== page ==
Friday, February 10, 2012

The Priority Argument in John's Prologue

This is another installment of what I've been working on in my thesis. Today I'm discussing John's use of the priority argument (PA) in his presentation of Christ. Remember, these are only VERY rough drafts.

What has been observed thus far is that priority arguments are employed to function as trump cards in an argument for authority. Whatever institution of God precedes a certain practice or source of authority has more authority than what follows it. In the case of the Mosaic law code, Paul’s argument from Abraham (whether in Galatians or Romans) stems from this idea that the covenant made with Abraham precedes the covenant handed down through Moses, and therefore, the covenant made with Abraham is the more authoritative grid through which Jewish believers ought to interpret the gospel. Abraham is the beginning of God’s covenant with His people, not Moses.[1]
What is significant about this, as I have noted in the previous chapter, is that Paul is at odds with Judaism at this point, which makes the argument that the Torah precedes even the creation of the world. Here, Paul’s argument takes only the biblical material into account, and follows that timeline, rather than the speculative timeline concerning the Torah in contemporary Jewish interpretation.
However, addressing the issue of a pre-cosmic Torah is something John takes up in his Gospel; but to provide some background to the discussion it is important to first look at what Judaism taught concerning the pre-existence of the Torah.

Preexisting Wisdom

In its effort to find precedence for the observances of the law over the Hellenistic practices that were being forced upon it, Second Temple Judaism looked to a very interesting statement about wisdom found in Proverbs:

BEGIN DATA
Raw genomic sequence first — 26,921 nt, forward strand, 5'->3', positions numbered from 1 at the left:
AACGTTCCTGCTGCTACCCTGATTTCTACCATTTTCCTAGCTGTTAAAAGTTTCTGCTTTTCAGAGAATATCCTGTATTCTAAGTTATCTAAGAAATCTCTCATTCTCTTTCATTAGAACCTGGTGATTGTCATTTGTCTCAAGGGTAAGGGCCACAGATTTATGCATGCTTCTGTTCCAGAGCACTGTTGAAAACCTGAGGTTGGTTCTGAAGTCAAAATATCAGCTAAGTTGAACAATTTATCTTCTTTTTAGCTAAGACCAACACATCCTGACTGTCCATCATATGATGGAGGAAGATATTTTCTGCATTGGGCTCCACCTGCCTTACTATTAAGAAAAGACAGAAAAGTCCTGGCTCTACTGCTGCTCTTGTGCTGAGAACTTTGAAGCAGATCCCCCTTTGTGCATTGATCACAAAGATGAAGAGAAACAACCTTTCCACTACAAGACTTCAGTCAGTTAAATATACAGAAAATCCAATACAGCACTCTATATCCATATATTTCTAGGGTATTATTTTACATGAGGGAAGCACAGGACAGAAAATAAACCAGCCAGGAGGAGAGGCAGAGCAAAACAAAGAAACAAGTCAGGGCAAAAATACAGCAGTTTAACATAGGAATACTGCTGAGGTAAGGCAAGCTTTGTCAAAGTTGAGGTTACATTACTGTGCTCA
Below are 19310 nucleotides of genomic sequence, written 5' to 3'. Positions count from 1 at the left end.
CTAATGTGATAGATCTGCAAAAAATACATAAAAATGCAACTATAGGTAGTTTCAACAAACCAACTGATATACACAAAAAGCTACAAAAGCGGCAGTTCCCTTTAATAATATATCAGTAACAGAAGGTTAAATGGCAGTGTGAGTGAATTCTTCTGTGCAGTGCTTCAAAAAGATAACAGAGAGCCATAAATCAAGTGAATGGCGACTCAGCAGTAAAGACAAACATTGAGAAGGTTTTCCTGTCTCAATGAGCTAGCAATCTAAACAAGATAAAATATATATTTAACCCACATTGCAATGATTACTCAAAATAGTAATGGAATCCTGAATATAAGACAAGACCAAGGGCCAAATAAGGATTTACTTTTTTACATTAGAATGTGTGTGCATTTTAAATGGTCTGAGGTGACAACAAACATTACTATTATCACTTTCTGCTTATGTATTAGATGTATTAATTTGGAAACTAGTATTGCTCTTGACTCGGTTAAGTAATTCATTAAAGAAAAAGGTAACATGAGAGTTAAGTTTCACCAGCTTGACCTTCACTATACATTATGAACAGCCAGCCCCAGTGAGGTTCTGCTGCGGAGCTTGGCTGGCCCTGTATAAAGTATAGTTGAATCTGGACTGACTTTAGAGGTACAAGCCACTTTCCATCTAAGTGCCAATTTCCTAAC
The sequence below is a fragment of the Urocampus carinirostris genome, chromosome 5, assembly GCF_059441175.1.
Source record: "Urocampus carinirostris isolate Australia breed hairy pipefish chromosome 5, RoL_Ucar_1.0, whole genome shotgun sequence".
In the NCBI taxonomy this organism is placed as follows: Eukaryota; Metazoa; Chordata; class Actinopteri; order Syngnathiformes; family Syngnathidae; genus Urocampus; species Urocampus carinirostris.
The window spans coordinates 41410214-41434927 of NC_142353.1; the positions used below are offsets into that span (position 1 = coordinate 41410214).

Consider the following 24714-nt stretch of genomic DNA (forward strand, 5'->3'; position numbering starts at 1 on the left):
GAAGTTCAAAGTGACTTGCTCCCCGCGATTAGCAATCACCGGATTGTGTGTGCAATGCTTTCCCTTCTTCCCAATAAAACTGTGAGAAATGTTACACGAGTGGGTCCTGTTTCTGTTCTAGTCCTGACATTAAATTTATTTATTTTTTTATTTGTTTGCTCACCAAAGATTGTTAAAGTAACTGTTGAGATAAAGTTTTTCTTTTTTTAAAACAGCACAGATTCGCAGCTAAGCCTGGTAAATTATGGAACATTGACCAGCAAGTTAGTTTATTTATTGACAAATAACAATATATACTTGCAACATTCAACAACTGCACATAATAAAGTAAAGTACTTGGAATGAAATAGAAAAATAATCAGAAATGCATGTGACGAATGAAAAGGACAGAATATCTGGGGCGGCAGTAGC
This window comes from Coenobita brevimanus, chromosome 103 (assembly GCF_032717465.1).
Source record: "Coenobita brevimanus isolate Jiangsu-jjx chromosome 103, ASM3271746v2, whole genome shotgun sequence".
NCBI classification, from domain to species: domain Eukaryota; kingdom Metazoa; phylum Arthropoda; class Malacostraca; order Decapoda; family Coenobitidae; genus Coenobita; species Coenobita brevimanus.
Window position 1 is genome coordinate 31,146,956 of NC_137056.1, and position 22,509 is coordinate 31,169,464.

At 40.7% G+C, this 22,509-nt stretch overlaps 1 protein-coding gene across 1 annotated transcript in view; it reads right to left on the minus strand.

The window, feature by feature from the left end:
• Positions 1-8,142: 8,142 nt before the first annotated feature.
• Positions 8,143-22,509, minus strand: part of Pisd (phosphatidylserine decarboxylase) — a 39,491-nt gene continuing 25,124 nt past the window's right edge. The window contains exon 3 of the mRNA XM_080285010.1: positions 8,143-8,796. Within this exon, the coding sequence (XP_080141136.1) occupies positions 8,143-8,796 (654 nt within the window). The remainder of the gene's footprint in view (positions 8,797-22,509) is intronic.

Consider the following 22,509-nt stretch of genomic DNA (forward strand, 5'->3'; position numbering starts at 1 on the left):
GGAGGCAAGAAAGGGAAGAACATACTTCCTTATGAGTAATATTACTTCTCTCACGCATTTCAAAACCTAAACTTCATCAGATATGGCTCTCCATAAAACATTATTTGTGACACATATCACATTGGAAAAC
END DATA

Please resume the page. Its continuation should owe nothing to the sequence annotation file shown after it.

"The Lord possessed me at the beginning of His way, Before His works of old.
"From everlasting I was established,[2]
From the beginning, from the earliest times of the earth.
"When there were no depths I was brought forth,
When there were no springs abounding with water.
"Before the mountains were settled,
Before the hills I was brought forth; 
While He had not yet made the earth and the fields,
Nor the first dust of the world. 
"When He established the heavens, I was there,
When He inscribed a circle on the face of the deep,
When He made firm the skies above,
When the springs of the deep became fixed,
When He set for the sea its boundary,
So that the water should not transgress His command,
When He marked out the foundations of the earth;
Then I was beside Him, [as] a master workman;
And I was daily [His] delight,
Rejoicing always before Him, 
Rejoicing in the world, His earth,
And [having] my delight in the sons of men. (8:22–31)

Whatever this wisdom was, it already existed with God before the cosmos was made,[3] and hence, it did not take long for Jewish interpreters, perhaps based upon texts such as Jeremiah 10:12–13,[4] to see wisdom as the means through which God made the world, i.e., His spoken words in Genesis 1, which are also apart of the Torah.
Hence, in Wisdom of Solomon, wisdom is said to coexist with God and function as an “associate in His works” (Wisd 8:3–4 NRA). The word for “associate” here is  ai(reti_j, which denotes one who is a decision maker in the process of selection.[5]
Hence, wisdom, which preceded all things, began to be seen as the means through which God made the world.

In Hymn to the Creator (11QPSa), its says that God established the world through His wisdom. In Second Enoch, we are told that God commanded His wisdom to create mankind (30:8), which displays both the association but also the distinction of wisdom here from God.[6]
Distinction is also seen in the statement found in Wisdom of Solomon:

"O God of my ancestors and Lord of mercy,  who have made all things by your word,  and by your wisdom have formed humankind  to have dominion over the creatures you have made, and rule the world in holiness and righteousness,  and pronounce judgment in uprightness of soul, give me the wisdom that sits by your throne,  and do not reject me from among your servants.” (9:1–4)